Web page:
A fallible process?

June 1, 2017   ·   0 Comments

WE SUSPECT THAT A LOT of Canadians, and not just the signed-up members of the Conservative Party, were surprised at the outcome of last Saturday’s leadership contest.

We wonder how much the victory of seeming longshot Andrew Scheer could be attributed to the process adopted, which involved voters ranking all 13 candidates and officials gradually eliminating those with lower rankings until one of the candidates had more than 50 per cent of the votes.

In the circumstances, the process appeared to favour candidates who had succeeded in not upsetting any of the potential voters.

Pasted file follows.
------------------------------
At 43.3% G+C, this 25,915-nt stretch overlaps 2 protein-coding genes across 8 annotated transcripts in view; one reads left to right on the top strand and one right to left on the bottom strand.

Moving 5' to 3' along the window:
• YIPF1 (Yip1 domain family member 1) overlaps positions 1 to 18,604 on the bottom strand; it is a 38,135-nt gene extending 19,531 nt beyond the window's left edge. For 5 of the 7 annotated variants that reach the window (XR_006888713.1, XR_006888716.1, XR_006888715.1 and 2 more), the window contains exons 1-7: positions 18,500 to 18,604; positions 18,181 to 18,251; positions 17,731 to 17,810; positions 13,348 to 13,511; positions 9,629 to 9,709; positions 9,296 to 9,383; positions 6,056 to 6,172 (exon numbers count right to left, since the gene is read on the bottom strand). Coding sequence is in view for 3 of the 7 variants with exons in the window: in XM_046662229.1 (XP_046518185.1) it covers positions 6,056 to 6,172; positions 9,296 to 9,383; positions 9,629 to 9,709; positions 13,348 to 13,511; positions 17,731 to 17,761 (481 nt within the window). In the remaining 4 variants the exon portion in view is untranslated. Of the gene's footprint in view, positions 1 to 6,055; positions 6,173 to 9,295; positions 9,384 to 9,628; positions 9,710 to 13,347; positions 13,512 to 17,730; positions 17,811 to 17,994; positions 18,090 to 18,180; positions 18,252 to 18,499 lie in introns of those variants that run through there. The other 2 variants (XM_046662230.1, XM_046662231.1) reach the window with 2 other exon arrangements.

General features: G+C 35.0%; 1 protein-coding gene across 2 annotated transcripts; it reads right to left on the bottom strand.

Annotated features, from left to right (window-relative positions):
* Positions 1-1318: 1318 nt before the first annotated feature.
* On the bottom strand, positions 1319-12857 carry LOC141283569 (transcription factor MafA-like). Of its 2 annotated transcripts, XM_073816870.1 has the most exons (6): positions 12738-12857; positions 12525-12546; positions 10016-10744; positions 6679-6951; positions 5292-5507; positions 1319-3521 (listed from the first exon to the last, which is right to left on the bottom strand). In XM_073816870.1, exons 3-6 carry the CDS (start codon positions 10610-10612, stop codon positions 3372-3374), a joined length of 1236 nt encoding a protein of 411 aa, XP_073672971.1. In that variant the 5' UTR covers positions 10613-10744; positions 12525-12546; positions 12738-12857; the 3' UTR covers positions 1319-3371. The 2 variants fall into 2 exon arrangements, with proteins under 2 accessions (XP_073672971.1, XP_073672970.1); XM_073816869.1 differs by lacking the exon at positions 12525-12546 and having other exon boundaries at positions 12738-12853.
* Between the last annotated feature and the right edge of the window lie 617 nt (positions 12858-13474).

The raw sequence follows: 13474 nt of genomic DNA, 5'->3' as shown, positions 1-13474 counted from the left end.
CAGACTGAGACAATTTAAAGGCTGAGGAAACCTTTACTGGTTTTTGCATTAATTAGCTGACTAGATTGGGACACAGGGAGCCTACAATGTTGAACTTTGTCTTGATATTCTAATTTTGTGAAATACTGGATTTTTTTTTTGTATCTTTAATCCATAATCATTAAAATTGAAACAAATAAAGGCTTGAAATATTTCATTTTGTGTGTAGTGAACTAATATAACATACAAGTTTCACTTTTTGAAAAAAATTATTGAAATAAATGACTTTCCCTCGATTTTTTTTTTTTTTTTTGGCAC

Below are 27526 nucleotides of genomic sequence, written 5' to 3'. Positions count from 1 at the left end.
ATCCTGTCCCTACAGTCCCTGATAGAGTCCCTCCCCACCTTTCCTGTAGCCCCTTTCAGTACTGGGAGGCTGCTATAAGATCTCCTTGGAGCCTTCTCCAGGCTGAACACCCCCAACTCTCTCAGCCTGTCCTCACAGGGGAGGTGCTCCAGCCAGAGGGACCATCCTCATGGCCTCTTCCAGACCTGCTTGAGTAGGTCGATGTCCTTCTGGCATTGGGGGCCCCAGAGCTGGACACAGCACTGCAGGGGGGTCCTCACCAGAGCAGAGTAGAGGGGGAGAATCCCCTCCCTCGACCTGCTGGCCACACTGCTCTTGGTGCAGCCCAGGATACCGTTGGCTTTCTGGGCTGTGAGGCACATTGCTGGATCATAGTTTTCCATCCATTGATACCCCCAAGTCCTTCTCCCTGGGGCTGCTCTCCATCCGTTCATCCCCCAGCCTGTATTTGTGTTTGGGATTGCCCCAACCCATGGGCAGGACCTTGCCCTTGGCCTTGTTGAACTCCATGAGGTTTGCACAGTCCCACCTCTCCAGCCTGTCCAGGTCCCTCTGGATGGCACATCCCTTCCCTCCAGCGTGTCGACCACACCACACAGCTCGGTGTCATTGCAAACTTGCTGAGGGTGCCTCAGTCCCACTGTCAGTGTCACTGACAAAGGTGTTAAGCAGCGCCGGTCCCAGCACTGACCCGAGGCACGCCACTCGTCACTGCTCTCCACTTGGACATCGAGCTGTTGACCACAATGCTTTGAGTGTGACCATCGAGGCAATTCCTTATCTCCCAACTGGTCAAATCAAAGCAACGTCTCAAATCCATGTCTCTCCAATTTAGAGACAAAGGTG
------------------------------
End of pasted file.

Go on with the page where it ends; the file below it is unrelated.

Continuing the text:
That being the case, it may well be that Mr. Sheer’s sunny disposition and support from within the party caucus may have been key to his victory.

But how could it be that Mr. Bernier, who seemed to run the strongest campaign and had spelled out a pretty detailed platform, eventually lost out to someone whom pundits never seemed to see as having a chance?

We’ll never know, but maybe some of the voters were turned off by the Bernier promise that his government would get out of the health care field, leaving the provinces open to privatizing or otherwise gutting medicare.

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